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Seniority does seem to have a bit to answer for. If it didn't exist it would be frustrating for a while as your company hired in new Captains over the top of you but after twenty years or so enough old boys would have fallen off the top of the tree to get you into the left seat. Also, if you were a sharp operator and upgrades occurred based on merit you wouldn't have to wait the full twenty years. Also, if your operator wasn't creating sustainable rosters you could simply walk down the road to the competition without taking a 100k pay cut.
Remind me again why we have seniority?
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Old 14th Apr 2016, 13:44
  #33 (permalink)  
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We have discussed seniority before. In my view, it only works for a handful of pilots at the top and the companies and managers. It is a cage that prevents movement of workers from bad companies to good and permits poor management cultures and poor terms and conditions because pilots with a small amount of seniority are reluctant to start again.

Take a look at medicine, the maritime industry, engineering, law, finance, education or any other profession, and you will see it does not exist there. Seniority lists are peculiar to pilots and actually break a lot of employment laws. Why we continue with them is simple - airline managers love them and the unions permit them because the councils are usually filled with senior pilots.
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Old 14th Apr 2016, 14:55
  #34 (permalink)  
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Seniority is like Democracy - not a perfect system, but better than the alternatives.
In the examples you've (framer) quoted, the FO's in a fast growing airline I know (in SE Asia!) do not want to wait 20 years while the Company hires-in over their heads. I can see their point. Maybe they're a bit impatient, but who can blame them.
When some are called to go forward for upgrade they are called based on their 'Performance', not just in being 'incident free' etc, but (more importantly) in how slavishly compliant they've been (maybe for the last 20 years?).
Sheer blackmail. A bullies charter.
And I should also say that, having worked in numerous airlines around the world, they ALL have these things in common - nepotism, favouritism, and cliques. Seniority (purely applied) is the only protection the 'less favoured' have.
It really only works if coupled to a strong union which monitors, protects, and forces fair implementation.

Which other Professions require the 'Quantum Leap' that aviation demands for pilot upgrade?
Young engineers may have thousands of prospective employers to choose from, and experience is simply time served and experience gained. No expensive and challenging 'Command Checks' there. Or in Medicine. Or Law (unless you mean being 'called to the Bar' which is just really a personal choice and not follwed by the vast majority).
Yes, Seniority Lists are indeed peculiar to pilots, because of their peculiar career path.

As for 'walking down the road' - you think they'd ALL be required next door?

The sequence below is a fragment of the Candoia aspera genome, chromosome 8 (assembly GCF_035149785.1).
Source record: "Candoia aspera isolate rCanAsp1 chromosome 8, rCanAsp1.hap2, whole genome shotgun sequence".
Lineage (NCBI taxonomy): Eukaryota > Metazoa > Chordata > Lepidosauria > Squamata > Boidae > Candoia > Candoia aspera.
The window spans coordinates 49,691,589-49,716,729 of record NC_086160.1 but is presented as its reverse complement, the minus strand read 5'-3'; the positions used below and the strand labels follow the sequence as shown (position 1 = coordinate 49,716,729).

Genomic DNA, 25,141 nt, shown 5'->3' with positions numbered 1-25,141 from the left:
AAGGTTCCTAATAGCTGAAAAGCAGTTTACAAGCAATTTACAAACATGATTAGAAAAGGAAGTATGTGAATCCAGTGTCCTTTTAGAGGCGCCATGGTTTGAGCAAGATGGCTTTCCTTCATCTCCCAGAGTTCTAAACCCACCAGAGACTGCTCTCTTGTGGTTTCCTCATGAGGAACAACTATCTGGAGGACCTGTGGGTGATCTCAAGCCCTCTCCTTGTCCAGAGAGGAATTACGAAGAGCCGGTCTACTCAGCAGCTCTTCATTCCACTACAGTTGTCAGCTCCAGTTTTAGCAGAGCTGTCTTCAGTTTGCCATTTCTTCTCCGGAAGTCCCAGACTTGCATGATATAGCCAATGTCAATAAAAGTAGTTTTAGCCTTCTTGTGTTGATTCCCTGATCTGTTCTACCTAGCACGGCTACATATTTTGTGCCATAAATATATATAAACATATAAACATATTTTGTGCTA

This isn't a village co-op. Walking down the road may mean going to the other side of the planet.
Such is life in aviation.
Who'd want it?

Last edited by Algol; 14th Apr 2016 at 15:10.
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Old 14th Apr 2016, 21:40
  #35 (permalink)  
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I'll try to refrain from a political diatribe...but this stuff makes my blood boil. It's all about sustainability and *reasonable* profit expectations. As others have mentioned, it's a race to the bottom in most businesses and if unchecked, our economic system will ultimately implode on itself. Costs can not be cut indefinitely...profits can not increase every year, and market share can not increase at the expense of ones competition every quarter. The ownership and BOD of most big businesses are seemingly unable to grasp that concept. Sustainable and fair is not in their vocabulary, nor were they hired to do anything other than make more money with less cost. In their minds it would seem that if we aren't more efficient and gaining market share every year, then we are 'losing' and sacrifices will have to be made. The tired line we hear over and over to justify their actions is their 'responsibility to the shareholders'. The banks are famous for this...oh, we only made 6 billion instead of the projected 7 billion...so we'll have to lay off a bunch of people and those who remain will pick up the slack be happy to have a job or be fired and replaced with a lackie-boot-licker at half the salary. There is no loyalty to the tenured employee anymore. In fact, the more tenured, the more of a liability you are it would seem in this new age of cut-throat cost cutting and shaving corners. Sure, that'll keep the shareholders happy. This is especially scary in companies where safety and security is paramount. I include not only aviation, but power generation, public transport, etc. Nobody wants big Government, but I just feel we can't trust big business in any industry to attain what is required for a sustainable economy and keep everyone's best interests in mind. Rant mode off and I'm dusting off my Lenin hat